SUVs have become more popular in Florida and the rest of the United States in recent years, but research indicates that SUVs pose a significant threat to anyone traveling on foot. When any vehicle strikes a pedestrian, the chance of that pedestrian suffering a serious injury or fatality is high. Yet, when an SUV strikes a pedestrian, the risks are even more notable.
According to J.D. Power, SUVs now account for about 70% of all new vehicles sold across the nation. This is a sharp increase from 2009, when only about a fifth of all cars on the road were SUVs.
SUVs are often heavier and larger than traditional passenger vehicles, and this makes them more likely to cause significant damage when they strike a pedestrian’s body. SUVs also have higher leading edges, or front profiles, than standard sedans. This means they tend to hit pedestrians higher up on their bodies, where they are more likely to cause damage to internal organs or other major injuries.
SUV-on-pedestrian crash statistics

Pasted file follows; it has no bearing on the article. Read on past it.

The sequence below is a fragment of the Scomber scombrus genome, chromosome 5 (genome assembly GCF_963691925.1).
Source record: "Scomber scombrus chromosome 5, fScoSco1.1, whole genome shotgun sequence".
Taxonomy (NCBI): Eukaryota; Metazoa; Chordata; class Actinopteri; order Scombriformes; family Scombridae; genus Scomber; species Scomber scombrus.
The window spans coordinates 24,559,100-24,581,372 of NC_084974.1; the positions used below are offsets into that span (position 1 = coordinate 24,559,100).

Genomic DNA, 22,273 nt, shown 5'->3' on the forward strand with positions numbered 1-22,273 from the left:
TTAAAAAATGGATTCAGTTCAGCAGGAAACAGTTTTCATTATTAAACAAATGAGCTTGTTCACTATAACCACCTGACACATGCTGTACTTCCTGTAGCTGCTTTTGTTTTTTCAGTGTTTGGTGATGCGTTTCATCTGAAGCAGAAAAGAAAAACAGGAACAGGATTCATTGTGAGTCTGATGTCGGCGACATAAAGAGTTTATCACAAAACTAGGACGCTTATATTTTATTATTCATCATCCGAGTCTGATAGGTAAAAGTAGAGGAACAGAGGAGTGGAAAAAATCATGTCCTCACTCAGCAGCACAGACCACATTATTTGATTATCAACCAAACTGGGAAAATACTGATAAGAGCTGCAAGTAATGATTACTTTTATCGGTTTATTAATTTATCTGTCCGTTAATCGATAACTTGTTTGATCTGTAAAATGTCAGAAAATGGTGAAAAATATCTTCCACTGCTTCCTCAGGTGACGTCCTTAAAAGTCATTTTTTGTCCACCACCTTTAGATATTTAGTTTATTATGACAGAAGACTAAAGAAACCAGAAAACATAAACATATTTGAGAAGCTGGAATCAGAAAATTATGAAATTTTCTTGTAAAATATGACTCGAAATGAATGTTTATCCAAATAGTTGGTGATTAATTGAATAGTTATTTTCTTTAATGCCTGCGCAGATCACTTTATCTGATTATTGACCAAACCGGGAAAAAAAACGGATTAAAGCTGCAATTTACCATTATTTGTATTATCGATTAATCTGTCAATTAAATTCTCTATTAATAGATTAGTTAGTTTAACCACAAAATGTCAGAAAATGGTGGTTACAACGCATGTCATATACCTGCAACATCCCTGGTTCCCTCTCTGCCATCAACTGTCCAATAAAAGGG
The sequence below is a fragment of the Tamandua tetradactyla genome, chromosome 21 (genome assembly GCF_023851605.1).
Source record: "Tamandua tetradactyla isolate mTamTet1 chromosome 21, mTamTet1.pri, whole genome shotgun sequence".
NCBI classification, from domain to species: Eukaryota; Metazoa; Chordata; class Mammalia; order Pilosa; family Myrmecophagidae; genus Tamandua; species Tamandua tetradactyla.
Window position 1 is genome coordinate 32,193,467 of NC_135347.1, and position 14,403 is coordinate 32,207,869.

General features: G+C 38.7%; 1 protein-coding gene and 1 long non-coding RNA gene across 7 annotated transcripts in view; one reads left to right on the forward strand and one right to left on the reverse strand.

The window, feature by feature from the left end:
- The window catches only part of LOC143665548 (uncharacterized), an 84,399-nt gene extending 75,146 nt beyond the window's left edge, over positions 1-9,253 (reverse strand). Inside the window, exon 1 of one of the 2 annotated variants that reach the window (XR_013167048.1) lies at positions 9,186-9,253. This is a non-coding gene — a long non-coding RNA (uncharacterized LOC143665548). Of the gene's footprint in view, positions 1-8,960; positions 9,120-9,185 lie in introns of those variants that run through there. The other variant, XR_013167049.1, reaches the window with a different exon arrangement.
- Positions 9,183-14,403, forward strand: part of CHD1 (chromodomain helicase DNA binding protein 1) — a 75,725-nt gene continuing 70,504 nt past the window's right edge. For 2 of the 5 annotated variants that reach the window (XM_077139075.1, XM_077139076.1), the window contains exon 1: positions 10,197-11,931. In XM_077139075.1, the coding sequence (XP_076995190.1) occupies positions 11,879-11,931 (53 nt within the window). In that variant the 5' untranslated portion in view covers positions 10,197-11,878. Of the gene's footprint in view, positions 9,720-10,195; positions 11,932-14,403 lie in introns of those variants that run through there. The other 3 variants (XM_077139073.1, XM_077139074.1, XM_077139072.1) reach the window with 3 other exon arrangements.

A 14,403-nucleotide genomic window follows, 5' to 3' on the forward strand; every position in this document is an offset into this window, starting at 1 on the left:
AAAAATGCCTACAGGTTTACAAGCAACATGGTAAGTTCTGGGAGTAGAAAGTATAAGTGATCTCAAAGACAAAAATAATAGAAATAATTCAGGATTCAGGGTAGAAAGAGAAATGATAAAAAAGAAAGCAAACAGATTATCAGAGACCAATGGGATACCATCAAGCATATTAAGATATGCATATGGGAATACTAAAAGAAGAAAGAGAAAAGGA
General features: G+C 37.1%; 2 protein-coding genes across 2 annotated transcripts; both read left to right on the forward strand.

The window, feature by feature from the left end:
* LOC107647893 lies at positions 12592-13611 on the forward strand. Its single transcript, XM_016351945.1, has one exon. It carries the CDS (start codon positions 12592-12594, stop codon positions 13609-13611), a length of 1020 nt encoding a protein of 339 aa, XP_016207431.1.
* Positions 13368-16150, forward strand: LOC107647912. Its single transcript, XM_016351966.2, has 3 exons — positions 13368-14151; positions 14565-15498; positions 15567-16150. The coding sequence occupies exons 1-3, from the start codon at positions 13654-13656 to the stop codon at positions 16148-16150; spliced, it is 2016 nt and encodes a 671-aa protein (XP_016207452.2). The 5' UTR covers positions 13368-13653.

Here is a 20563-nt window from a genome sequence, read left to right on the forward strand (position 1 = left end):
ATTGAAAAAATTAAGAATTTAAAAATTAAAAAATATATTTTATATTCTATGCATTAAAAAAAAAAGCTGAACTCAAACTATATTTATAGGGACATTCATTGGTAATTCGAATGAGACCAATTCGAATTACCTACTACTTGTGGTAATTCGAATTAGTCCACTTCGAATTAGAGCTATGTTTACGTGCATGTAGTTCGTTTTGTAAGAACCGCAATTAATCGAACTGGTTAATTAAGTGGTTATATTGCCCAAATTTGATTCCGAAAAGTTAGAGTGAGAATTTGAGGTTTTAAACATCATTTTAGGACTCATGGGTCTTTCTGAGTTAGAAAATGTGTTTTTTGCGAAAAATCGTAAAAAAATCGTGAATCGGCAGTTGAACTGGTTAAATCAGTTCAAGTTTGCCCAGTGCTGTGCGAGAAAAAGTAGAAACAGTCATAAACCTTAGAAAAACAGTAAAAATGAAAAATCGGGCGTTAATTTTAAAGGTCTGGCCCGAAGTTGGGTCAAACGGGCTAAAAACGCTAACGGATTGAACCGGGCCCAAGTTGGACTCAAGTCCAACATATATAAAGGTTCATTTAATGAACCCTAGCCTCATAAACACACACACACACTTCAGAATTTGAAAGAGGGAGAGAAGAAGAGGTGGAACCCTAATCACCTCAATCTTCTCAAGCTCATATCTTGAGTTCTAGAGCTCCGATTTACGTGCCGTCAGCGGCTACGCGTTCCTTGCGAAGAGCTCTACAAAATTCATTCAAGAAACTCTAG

Although road deaths, in general, have declined in recent years, pedestrian fatalities have risen steadily. Over the last 10 years, the number of pedestrians dying in car wrecks increased by 53%, with increases occurring each year during that span. Nowadays, about 21% of all road deaths are pedestrian fatalities.
Research shows that the speed at which a car or SUV is traveling also affects fatality risks. When sedans and SUVs hit pedestrians while moving at 19 mph, those hit by SUVs suffer more serious injuries.
Some automakers are starting to make changes to their SUV designs and body styles to reduce the number of pedestrian fatalities involving their vehicles. However, to date, such changes have not had much of an impact on fatality rates.